Investment guides are as numerous as swallows. Very few have lasting appeal, because most are written under the influence of whatever is the pervasive market trend or approach of the day.
This is one explanation for the extraordinary endurance of what is still the best investment guide, Security Analysis, written by Benjamin Graham and David Dodd and published in 1934. Graham, the primary author, then an obscure professor and money manager, chose the Great Depression as the time to assert his faith in patient security analysis and long-term investing. Given that the market was in the throes of an epochal collapse, very few folks were interested in investing.
But Graham had the courage to see through the moment. The crash caused him no alarm—although it did cost him a great deal of money—for, as he put it, “That enormous profits should have turned into still more colossal losses … that unlimited optimism should have been succeeded by the deepest despair are all in strict accord with age-old tradition.”
The other reason Security Analysis survived is that it proffered an irreplaceable approach to investment. Stocks were to be valued as a shares of a business, bought and sold on that basis. No one contemplating the purchase of a family farm pondered the market trend or the latest jobs report; so should it be with common stocks.
Thousands of investment manuals have followed, few of which have risen above the transience of the genre. Typically, they begin with an acknowledgment that the world has little need for another investment guide—but that this particular book is different. So it is with Heads I Win, Tails I Win by Spencer Jakab, a writer and editor of the Wall Street Journal “Heard on the Street” column.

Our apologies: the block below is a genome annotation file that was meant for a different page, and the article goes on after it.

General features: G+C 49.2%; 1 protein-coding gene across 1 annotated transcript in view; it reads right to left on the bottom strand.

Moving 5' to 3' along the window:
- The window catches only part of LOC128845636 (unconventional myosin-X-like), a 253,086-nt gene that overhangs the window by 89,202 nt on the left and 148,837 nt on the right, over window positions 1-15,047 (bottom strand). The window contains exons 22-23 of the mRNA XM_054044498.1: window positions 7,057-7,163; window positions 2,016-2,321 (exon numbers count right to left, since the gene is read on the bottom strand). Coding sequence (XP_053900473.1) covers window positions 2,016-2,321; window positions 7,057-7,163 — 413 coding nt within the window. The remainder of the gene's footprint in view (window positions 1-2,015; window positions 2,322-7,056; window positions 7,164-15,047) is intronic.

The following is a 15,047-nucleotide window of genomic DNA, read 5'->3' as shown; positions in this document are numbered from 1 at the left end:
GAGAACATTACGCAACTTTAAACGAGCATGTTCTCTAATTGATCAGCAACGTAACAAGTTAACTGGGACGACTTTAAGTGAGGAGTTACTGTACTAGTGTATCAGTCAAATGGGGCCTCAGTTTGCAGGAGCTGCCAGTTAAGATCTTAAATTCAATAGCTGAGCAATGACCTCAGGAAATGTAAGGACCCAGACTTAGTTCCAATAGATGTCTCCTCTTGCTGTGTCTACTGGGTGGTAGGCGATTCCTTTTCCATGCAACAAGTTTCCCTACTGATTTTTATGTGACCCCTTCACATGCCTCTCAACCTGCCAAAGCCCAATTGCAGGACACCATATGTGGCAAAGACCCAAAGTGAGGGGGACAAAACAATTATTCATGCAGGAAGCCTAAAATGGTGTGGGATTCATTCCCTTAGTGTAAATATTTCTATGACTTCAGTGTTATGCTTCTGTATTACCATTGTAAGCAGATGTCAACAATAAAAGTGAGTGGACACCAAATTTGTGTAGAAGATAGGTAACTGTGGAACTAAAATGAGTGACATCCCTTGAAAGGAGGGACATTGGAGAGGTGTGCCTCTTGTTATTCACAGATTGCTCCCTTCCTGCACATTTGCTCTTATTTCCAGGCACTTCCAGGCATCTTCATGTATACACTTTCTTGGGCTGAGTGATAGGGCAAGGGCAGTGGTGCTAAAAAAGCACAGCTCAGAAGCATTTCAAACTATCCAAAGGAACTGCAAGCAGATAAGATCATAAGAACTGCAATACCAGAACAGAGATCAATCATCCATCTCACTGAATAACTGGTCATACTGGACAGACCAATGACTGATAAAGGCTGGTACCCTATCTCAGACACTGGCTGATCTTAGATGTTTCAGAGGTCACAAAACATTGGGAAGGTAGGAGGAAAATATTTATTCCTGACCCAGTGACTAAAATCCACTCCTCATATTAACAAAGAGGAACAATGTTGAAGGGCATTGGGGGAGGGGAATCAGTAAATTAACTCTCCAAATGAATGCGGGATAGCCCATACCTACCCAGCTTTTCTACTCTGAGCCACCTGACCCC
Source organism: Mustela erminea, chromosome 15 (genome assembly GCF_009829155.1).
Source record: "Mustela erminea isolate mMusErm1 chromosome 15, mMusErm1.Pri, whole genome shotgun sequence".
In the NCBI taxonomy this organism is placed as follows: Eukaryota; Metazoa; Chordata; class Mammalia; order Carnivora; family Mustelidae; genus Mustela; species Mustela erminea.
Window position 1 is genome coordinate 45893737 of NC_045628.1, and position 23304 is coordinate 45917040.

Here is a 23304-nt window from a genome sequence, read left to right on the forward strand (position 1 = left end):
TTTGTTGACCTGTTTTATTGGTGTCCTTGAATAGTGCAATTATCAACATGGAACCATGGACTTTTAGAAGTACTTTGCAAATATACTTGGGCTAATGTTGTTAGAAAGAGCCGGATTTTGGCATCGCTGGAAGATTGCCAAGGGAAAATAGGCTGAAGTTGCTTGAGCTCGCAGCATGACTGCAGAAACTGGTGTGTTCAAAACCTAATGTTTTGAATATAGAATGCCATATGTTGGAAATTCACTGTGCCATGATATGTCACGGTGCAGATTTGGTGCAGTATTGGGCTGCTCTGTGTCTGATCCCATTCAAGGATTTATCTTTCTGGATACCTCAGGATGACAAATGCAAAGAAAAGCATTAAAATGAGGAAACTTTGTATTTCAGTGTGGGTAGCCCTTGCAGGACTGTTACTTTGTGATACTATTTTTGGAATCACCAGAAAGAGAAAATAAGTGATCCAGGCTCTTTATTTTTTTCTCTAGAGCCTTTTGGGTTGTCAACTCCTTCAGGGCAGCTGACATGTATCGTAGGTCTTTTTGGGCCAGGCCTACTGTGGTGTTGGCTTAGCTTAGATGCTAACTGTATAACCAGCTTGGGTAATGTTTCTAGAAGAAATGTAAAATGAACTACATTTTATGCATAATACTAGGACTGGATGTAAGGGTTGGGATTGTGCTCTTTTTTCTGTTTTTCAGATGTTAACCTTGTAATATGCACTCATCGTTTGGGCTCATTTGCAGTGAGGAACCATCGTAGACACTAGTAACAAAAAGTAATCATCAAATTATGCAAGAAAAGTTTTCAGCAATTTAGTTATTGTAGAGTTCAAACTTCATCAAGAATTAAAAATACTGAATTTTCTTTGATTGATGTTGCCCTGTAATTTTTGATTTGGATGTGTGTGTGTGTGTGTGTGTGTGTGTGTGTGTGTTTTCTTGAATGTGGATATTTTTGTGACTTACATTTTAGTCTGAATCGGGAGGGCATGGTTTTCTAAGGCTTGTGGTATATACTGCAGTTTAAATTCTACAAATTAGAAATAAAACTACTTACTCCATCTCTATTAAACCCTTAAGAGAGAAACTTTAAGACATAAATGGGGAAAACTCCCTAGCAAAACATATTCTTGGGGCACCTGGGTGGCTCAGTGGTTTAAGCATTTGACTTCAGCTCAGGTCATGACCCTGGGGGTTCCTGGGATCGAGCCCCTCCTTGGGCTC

Despite the presumptive title, Jakab has the distinction that he is not promising to make readers rich. Richer, to be sure, but not, as Polonius would have it, gaudy. Heads I Win is aimed at the average Jane or Joe. It encourages them to dispense with any thought of beating the market. Everyone thinks they have above-average skill, says Jakab, who has read the literature on behavioral finance, but few people actually do. “You’re probably a lousy investor,” he observes, “and should be perfectly happy to get back to average rather than strive for greatness.”
An apostle of indexing
He urges investors to avoid like the plague market fashions, speculative vehicles such as high yield bonds, and virtually anything else that a human individual might conjure. Above all they should avoid the costs of human management and invest in index funds. If they need advice, consult a robot.